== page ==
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LONDON: Calm has returned to the London Metal Exchange (LME) copper market after last month’s storm, which forced the exchange to step in to protect those caught with a short position.

The LME cash premium, which rocketed to an unprecedented $1,103.50 per tonne prior to the intervention, was valued at just $15.50 at Tuesday’s close.

The cost of an overnight short position roll, which was $125 per tonne before the LME imposed its lending cap, is currently trading in small contango.

Regulatory action has been complemented by a gradual rebuild in LME on-warrant copper stocks, which fell to a multi-year low of just 14,150 tonnes in the run-up to the October chaos.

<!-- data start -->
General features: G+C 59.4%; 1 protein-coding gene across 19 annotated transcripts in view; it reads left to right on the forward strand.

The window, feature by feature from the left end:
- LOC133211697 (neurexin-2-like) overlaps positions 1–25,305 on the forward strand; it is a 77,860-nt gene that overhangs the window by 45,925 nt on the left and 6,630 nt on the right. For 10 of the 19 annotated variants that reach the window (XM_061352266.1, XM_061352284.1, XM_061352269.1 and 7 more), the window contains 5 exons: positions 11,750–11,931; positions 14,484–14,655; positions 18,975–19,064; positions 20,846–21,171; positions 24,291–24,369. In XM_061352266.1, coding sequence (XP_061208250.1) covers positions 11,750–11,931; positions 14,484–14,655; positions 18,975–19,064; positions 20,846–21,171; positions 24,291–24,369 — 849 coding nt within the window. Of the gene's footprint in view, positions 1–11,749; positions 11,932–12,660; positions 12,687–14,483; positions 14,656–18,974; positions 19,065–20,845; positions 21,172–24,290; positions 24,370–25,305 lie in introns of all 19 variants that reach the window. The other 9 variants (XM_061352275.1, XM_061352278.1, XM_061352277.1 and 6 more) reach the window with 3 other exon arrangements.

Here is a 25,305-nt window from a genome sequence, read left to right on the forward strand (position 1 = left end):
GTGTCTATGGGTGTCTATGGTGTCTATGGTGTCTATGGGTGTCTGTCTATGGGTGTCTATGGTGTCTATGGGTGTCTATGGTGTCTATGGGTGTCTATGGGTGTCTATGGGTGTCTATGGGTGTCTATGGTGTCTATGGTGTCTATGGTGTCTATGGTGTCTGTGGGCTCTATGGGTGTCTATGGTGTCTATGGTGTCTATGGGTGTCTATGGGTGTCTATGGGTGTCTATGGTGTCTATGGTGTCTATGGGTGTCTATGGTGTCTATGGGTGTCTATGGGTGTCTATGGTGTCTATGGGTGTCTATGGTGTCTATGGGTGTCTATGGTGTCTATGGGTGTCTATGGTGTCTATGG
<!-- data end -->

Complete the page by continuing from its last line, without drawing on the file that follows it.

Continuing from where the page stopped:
The collapsing time-spreads suggest much more is on its way with all eyes now on China, where the country’s copper smelters have openly talked about shipping large amounts of metal to LME warehouses. The world’s largest buyer turning on the export taps is a rare phenomenon and one that attests to how tight availability is in the rest of the world.

The amount of copper making its way on to LME warrant has so far been underwhelming given the extreme level of the cash premium last month.

Arrivals since the middle of October have totalled 51,125 tonnes, split across LME warehouses in Europe (19,025 tonnes), Asia (18,675) and the United States (13,425 tonnes).

Thanks to a conspicuous absence of cancellations since the LME’s intervention, on-warrant stocks have rebuilt to 62,100 tonnes.

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